In April 2016, the deficit on trade in goods with EU countries widened by £0.1 billion to £7.9 billion. The deficit on trade in goods with non-EU countries narrowed by £0.3 billion to £2.6 billion (Figure 5).

EU analysis

Between March 2016 and April 2016, exports to the EU increased by £0.9 billion (7.7%) to £12.2 billion. This was attributed to increases in exports to France of £0.3 billion and to Belgium and Luxembourg (combined), Germany, the Irish Republic and Sweden all of £0.1 billion.

Between March 2016 and April 2016, imports from the EU increased by £1.0 billion (5.3%) to £20.1 billion. This was attributed to an increase in imports from Belgium and Luxembourg (combined) of £0.4 billion, from Germany of £0.2 billion and from Italy, the Irish Republic, the Netherlands and Sweden all of £0.1 billion.

Between the 3 months to January 2016 and the 3 months to April 2016, exports to the EU increased by £2.1 billion (6.3%) to £34.8 billion. This was attributed to an increase in exports to France of £0.7 billion, the Netherlands and Germany of £0.4 billion each and £0.2 billion increases to both Italy and Sweden.

Between the 3 months to January 2016 and the 3 months to April 2016, imports from the EU increased by £2.7 billion (4.8%) to £58.6 billion. This was attributed to increases in imports from Germany of £0.7 billion, to the Netherlands of £0.6 billion and record 3 monthly imports to Belgium and Luxembourg (combined) and Spain, both with increases of £0.3 billion.

At the commodity level, the data are shown in Table 4.

Non-EU analysis

Between March 2016 and April 2016, exports to non-EU countries increased by £1.3 billion (10.2%) to £14.0 billion. This was attributed to an increase in exports to the USA of £0.9 billion.

Between March 2016 and April 2016, imports from non-EU countries increased by £1.0 billion (6.7%) to £17.0 billion. This was attributed to increases in imports from Canada and South Korea of £0.3 billion each and Russia of £0.2 billion. These increases were partially offset by decreases in imports from the USA of £0.3 billion and Norway of £0.2 billion.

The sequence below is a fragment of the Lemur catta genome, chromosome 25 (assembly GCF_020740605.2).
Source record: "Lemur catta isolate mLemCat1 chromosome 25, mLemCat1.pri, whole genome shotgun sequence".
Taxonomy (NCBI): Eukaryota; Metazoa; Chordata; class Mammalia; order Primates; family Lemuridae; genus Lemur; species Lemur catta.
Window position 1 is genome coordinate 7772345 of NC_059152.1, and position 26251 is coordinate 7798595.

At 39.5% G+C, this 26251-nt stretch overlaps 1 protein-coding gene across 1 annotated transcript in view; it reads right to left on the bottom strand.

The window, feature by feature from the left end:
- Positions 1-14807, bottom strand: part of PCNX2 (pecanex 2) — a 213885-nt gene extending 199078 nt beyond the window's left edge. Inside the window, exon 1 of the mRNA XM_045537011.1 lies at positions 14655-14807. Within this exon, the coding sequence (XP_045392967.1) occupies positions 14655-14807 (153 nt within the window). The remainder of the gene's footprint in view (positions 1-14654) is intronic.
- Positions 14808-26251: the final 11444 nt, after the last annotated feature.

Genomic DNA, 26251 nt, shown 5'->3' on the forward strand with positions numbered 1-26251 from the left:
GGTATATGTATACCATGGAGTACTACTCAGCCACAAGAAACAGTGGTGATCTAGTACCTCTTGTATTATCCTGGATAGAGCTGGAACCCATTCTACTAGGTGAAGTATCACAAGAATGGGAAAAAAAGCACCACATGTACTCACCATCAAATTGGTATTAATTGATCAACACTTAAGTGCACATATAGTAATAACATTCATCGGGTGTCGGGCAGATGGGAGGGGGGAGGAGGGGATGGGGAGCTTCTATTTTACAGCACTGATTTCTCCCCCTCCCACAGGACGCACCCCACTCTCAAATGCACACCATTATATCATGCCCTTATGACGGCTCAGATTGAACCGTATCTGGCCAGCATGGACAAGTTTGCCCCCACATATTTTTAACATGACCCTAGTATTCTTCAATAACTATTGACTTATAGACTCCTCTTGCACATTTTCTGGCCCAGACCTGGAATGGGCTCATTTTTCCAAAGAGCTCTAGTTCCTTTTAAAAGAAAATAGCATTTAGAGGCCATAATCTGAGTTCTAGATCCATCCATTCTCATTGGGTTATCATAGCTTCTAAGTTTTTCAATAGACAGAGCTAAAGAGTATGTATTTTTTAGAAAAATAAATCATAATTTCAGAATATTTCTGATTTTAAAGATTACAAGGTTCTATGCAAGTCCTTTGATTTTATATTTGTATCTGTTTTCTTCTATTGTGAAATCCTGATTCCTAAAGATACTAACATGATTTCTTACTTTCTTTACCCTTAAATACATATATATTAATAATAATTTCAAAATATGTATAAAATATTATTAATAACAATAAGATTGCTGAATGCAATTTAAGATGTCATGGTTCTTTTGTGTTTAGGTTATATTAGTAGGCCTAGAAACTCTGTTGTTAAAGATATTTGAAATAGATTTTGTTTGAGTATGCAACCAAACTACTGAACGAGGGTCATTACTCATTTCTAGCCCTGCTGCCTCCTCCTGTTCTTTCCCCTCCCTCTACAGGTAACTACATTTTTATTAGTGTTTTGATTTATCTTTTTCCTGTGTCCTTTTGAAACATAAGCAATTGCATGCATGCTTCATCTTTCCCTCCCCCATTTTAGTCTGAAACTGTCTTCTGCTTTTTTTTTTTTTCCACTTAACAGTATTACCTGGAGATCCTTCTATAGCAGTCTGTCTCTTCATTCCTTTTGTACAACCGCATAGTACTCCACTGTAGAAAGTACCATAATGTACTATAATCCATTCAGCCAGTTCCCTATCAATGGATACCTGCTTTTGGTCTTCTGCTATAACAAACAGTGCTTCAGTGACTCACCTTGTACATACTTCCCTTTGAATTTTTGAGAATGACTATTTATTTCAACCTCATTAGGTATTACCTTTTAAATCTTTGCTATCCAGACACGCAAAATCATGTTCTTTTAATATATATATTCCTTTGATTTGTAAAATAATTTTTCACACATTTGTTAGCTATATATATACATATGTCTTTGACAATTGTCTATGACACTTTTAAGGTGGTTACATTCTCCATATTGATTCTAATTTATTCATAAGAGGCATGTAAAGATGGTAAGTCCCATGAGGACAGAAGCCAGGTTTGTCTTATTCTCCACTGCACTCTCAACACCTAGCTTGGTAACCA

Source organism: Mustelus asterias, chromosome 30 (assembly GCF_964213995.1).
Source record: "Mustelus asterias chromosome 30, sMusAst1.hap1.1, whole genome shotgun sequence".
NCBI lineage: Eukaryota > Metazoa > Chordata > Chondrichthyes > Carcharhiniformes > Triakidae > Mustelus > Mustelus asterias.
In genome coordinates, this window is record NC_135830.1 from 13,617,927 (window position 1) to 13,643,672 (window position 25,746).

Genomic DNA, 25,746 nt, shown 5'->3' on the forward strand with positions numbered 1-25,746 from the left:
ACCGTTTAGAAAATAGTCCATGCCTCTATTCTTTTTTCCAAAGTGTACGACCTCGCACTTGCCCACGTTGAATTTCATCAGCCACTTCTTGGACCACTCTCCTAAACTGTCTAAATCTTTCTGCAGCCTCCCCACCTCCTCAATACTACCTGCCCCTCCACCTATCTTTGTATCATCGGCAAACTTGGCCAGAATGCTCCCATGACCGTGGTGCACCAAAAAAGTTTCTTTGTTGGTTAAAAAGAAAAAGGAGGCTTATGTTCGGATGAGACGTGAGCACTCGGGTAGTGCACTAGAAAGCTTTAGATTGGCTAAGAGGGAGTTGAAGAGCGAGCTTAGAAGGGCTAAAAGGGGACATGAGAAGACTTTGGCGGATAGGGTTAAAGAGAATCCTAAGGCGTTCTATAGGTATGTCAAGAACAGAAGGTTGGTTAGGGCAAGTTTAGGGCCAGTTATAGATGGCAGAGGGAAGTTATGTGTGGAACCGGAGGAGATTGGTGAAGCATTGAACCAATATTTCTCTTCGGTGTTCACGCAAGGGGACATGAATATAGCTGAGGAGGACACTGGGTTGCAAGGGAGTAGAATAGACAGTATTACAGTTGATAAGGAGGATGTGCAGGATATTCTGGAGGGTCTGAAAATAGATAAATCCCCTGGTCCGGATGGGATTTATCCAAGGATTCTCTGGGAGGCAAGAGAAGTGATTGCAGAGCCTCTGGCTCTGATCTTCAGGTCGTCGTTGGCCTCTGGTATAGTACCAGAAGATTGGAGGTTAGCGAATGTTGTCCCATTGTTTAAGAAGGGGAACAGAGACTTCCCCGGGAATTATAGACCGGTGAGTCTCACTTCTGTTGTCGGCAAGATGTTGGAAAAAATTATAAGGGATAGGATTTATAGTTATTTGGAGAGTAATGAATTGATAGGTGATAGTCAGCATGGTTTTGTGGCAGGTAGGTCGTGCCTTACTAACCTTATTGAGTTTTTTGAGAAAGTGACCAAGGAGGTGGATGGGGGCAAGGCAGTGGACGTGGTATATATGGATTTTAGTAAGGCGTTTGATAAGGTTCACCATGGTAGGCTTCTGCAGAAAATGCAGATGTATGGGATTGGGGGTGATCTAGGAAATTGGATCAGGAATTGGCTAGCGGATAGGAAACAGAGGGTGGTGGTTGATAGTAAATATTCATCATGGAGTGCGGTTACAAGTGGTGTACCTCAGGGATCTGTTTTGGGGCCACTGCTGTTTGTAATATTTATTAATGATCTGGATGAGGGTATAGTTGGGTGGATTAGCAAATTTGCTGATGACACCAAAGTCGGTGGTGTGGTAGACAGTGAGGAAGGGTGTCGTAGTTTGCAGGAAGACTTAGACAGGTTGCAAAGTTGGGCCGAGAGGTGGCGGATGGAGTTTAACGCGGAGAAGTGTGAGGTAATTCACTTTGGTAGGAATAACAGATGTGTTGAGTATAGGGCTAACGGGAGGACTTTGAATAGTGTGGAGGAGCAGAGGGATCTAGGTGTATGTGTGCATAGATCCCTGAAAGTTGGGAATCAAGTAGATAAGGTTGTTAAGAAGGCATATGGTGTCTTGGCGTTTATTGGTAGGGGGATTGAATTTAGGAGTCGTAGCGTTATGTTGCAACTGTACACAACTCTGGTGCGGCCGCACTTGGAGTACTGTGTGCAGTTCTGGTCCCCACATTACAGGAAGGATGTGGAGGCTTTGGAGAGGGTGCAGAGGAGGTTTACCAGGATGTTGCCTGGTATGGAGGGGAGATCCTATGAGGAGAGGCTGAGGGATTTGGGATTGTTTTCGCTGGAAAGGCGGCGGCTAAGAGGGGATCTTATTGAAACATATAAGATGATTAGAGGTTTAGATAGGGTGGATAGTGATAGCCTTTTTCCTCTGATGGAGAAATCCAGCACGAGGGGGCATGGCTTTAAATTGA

Between the 3 months to January 2016 and the 3 months to April 2016, exports to non-EU countries increased by £2.4 billion (6.6%) to £38.5 billion. This was attributed to increases in exports to China of £1.5 billion and Switzerland of £1.1 billion.

Between the 3 months to January 2016 and the 3 months to April 2016, imports from non-EU countries increased by £0.3 billion (0.6%) to £47.3 billion. This was attributed to increases in imports from China, Switzerland and South Korea of £0.4 billion each and from Japan of £0.3 billion. These increases were offset by a decrease in imports to Canada of £1.8 billion.

At the commodity level, the data are shown in Table 5.

Where to find data about UK trade in goods – analysis by area

Trade in goods by area figures are available in Table 2 and value of trade in goods with selected EU and non-EU trading partner figures are available in Tables 11 and 12 of the dataset of the tables.

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8. Trade in goods – geographical analysis

Monthly analysis

The USA was the UK’s top export partner with exports of £4.1 billion in April 2016, increasing by £0.9 billion when compared with March 2016.

Germany was the UK’s top import partner with imports of £5.3 billion in April 2016, decreasing by £0.2 billion when compared with March 2016.

3 monthly analysis

In the 3 months to April 2016, the USA was the UK’s top export partner with exports of £11.0 billion, increasing by £0.1 billion when compared with the 3 months to January 2016.

Germany was the UK’s top import partner with imports of £15.8 billion, increasing by £0.7 billion when compared with the 3 months to January 2016.

Where to find data about UK trade in goods – geographical analysis

Trade in goods by area figures are available in Table 2 and value of trade in goods with selected EU and non-EU trading partner figures are available in Tables 11 and 12 of the dataset of the tables.

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9. Volume of trade in goods, excluding oil and erratics

Between March 2016 and April 2016, the volume of exports increased by 10.3%.

Between March 2016 and April 2016, the volume of imports increased by 4.8%.

In the 3 months to April 2016, the volume of exports increased by 3.8% when compared with the 3 months to January 2016.

In the 3 months to April 2016, the volume of imports increased by 3.8% when compared with the 3 months to January 2016.

At the commodity level, the data are shown in Table 8:

Where to find data about volume of trade in goods, excluding oil and erratics

The volume of trade in goods, excluding oil and erratics figures are available in Table 3 of the dataset of the tables.

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10. Export and import prices for trade in goods (not seasonally adjusted)

In April 2016, compared with March 2016, export prices increased by 0.3% and import prices increased by 1.0%. Excluding the oil price effect, export prices remained unchanged and import prices increased by 0.4%.

In the 3 months to April 2016, when compared with the 3 months to January 2016, export prices increased by 2.6% and import prices increased by 2.2%. Excluding the oil price effect, export prices increased by 2.8% and import prices increased by 2.5%.

Where to find data about export and import prices for trade in goods (not seasonally adjusted)